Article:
WWF backs FSC logo as critics begin to circleMay 2009
A leading environmental group has reaffirmed its backing for the Forest Stewardship Council (FSC) amid a growing debate about whether the body’s timber certification scheme is still worthwhile.
WWF has released a statement saying the scheme – used by many companies to indicate their timber supplies are sustainable – ‘is still the best’, even though some NGOs have said they are losing faith in FSC certification.
WWF’s latest assessment of forest certification systems, conducted with the World Bank, has concluded that FSC ‘best meets WWF’s core requirements’. It says improvements can be made to the scheme, but it is ‘driving significant improvements in forest management on the ground’, encourages ‘meaningful and equitable participation of all major stakeholder groups’, and ‘delivers consistency’ across various countries.
The 15-year-old FSC is a non-profit organization promoting ‘responsible forest management’ based on ten principles, including respect for indigenous people’s rights, prohibition of hazardous chemicals, and ‘maintenance of the ecological functions and integrity of the forest’.
Independent certifying bodies such as SGS and the Soil Association inspect forests before giving FSC seals. About 945 forests fulfil FSC principles, and 12,000 companies have received ‘chain of custody’ certification. Among companies that sell FSC-certified timber are Argos, B&Q, J. Sainsbury and Wickes.
WWF says it will continue to promote the FSC logo ‘as an internationally recognized hallmark of responsible forest management’. However, Friends of the Earth England, Wales and Northern Ireland, one of the FSC scheme’s founders, has said it is ‘deeply concerned by the number of FSC certifications that are now sparking controversy and threatening the credibility of the scheme’. FSC-certified projects that have attracted recent criticism include logging operations in Massachusetts.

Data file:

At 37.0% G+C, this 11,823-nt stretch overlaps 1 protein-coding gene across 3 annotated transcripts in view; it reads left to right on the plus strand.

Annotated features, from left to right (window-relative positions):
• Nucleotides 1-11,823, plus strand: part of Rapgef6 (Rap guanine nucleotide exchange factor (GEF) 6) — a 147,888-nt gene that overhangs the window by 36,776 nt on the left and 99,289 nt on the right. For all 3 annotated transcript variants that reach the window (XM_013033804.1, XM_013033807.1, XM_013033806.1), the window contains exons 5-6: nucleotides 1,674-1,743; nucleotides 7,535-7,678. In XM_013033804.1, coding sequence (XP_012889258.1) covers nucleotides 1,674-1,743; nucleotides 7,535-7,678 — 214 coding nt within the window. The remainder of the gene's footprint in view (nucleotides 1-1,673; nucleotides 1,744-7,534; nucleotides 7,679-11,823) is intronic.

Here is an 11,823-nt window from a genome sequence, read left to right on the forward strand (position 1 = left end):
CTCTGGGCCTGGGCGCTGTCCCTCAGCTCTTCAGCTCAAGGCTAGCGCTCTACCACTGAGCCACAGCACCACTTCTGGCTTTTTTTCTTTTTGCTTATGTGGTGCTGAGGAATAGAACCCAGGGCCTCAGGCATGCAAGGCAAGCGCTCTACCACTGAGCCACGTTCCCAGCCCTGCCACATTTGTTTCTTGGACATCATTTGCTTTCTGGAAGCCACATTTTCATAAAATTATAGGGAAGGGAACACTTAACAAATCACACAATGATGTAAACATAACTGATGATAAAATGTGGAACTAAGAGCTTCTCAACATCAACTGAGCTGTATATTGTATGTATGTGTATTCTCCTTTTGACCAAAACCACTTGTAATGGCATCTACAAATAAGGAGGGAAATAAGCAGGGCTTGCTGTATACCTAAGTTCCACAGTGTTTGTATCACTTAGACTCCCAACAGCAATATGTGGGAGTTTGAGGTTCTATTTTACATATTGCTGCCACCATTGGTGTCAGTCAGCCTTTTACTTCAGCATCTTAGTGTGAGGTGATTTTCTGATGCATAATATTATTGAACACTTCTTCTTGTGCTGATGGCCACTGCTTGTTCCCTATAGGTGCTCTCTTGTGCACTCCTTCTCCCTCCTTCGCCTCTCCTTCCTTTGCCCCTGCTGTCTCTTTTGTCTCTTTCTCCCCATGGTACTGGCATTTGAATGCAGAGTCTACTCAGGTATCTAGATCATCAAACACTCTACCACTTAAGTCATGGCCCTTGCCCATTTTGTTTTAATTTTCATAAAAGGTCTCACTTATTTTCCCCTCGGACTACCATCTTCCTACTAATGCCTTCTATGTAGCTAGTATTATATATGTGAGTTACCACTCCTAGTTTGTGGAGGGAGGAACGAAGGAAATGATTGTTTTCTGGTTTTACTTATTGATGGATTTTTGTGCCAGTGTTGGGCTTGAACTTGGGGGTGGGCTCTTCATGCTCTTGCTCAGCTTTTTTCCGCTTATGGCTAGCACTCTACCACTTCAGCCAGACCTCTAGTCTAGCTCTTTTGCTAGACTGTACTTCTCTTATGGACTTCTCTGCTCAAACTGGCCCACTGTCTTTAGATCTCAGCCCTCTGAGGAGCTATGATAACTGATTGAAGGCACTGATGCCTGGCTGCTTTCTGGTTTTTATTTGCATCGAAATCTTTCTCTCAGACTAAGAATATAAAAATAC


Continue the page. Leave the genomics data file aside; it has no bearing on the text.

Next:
Friends of the Earth says most FSC certifications ‘are highly reliable’ but adds: ‘We are concerned at reports that some FSC certificates are failing to guarantee rigorous environmental and social standards. As a result the mark’s credibility is being undermined.’
The German environmental non-governmental organization Robin Wood recently dropped its FSC membership, citing concerns about the certification of some ‘large-scale plantations’ in South America, which it feels are not sustainable.
Greenpeace, along with other NGOs such as the Swedish Society for Nature Conservation, expressed reservations about FSC in early 2008, but recently said ‘progress’ was being made on addressing its concerns.
FSC told EP: ‘Many of the concerns highlighted as criticism of FSC are being addressed. Unfortunately some critics choose to follow a pattern of self-promoting publicity rather than acting as a true voice of concern.’
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